Scouting the Field

Scouting the Field

Palo Alto High School has seen its fair share of professional athletes. From well known athletes like Jeremy Lin and Joc Pederson are turning heads in their respective league, to lesser known professional athletes like soccer star Teresa Noyola, Paly has been prepping more and more athletes for the college level and for a select few the pros. However, something totally unseen on the Paly campus is taking place near the Churchill Parking Lot at the baseball field.
On February 25, the Campolindo Cougars baseball team visited Paly for a non league showdown with the Vikings. The Cougars would be at this point the best team the Vikings have faced. In the top of the first inning, Paly center fielder Bijon Boyd (‘12), a potential high draft pick in this year’s MLB draft,  stepped into the batter’s box and stared down his opponent. His opponent was James Marvel (‘12), who is also a top prospect in the draft. Boyd’s speed, raw power, and defensive abilities make him an exciting prospect. Not to be outdone, Marvel can throw in the upper 80’s and reach the lower 90’s, and like Boyd is looking to be a very high pick in the draft.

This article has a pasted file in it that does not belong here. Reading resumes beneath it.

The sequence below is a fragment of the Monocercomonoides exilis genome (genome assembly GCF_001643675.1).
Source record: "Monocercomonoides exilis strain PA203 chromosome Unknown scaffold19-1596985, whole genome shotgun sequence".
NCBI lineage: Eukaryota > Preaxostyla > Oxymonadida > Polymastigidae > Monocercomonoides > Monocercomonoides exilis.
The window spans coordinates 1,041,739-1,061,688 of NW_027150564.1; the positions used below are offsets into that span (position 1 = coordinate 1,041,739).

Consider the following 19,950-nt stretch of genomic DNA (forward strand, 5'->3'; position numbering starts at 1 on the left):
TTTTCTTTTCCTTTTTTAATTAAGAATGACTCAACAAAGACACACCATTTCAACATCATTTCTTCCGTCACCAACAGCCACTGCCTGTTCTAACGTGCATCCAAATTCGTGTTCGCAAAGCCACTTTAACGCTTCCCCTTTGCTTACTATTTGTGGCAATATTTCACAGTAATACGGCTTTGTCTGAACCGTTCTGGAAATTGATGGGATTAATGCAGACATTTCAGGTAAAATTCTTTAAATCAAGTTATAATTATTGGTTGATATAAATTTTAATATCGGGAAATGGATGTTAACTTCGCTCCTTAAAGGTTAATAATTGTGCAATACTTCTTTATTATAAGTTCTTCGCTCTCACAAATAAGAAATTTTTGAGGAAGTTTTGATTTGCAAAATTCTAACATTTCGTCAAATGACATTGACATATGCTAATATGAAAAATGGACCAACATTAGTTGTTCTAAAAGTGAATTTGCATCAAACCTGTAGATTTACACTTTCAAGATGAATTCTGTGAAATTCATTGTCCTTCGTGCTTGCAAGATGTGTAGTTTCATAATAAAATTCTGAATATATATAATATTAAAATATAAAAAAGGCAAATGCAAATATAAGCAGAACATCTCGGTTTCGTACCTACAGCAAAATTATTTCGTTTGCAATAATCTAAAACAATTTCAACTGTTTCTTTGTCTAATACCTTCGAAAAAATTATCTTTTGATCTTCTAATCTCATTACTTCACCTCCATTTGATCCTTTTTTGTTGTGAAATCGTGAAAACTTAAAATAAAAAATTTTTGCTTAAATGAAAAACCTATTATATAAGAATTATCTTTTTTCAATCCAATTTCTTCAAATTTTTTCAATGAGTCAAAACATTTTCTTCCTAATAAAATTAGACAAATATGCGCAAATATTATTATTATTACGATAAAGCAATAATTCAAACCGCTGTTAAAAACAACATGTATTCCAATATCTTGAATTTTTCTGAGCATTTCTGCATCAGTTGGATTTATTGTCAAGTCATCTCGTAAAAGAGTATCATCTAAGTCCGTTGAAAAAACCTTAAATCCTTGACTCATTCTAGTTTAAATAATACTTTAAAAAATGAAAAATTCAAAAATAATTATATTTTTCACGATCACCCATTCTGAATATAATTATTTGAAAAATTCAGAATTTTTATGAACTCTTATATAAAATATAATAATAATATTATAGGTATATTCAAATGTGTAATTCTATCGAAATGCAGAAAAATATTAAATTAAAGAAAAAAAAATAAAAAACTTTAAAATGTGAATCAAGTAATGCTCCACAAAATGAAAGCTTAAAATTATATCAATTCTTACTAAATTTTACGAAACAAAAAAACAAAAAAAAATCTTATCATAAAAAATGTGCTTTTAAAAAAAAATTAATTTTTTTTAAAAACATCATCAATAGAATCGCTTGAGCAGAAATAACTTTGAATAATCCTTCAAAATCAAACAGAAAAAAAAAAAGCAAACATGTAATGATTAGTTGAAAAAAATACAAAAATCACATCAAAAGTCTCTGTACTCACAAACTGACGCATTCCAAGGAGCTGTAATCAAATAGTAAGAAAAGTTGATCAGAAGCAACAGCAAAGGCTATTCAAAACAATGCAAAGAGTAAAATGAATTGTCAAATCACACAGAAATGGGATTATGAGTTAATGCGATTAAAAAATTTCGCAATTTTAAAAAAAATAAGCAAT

However, the story was not as much the matchup between Boyd and Marvel, but the groups of adults with clipboards scattered around the field. As Boyd entered the batter’s box for his first at-bat, numerous professional scouts stopped whatever they were doing to witness the confrontation. Camera’s flipped open, the red dot of the recorder turned on, notebooks opened, and as the first pitch popped the mitt, pens furiously scribbled notes and other scouts discussed among themselves what they were watching.
These scouts are often area scouts. Every Major League team employs about 30 full time area scouts. These area scouts may have as many as eight states to cover, depending on the region of the United States they are stationed in. The area scout sees a prospect approximately 10-15 times over a 4 year span. Their primary objective is to report on their assigned player’s skills.
A scouting report on individual hitting prospects includes some of the following skills (sometimes known as five tools): arm strength, hitting power, batting average, foot speed, and fielding. According to numerous scouts, Boyd grades out well in foot speed, fielding, and batting average.
Professional baseball scouts are now commonplace at the Paly baseball field. Obviously they come here to see Boyd play, as he hopes to be drafted by a major league team before the 15th round.
For the game against Campolindo, scouts flooded the Paly field as upward of 30 of them came to watch the prospective draft picks compete. Even for regular games one can expect to see four to five scouts.
Paly baseball players are not completely taken aback by the plentifulness of scouts for their games. Joc Pederson (‘10) got his fair share of exposure at Paly. Current Paly starting pitcher Kevin Kannappan (‘12) remembers seeing numerous scouts while watching Pederson play.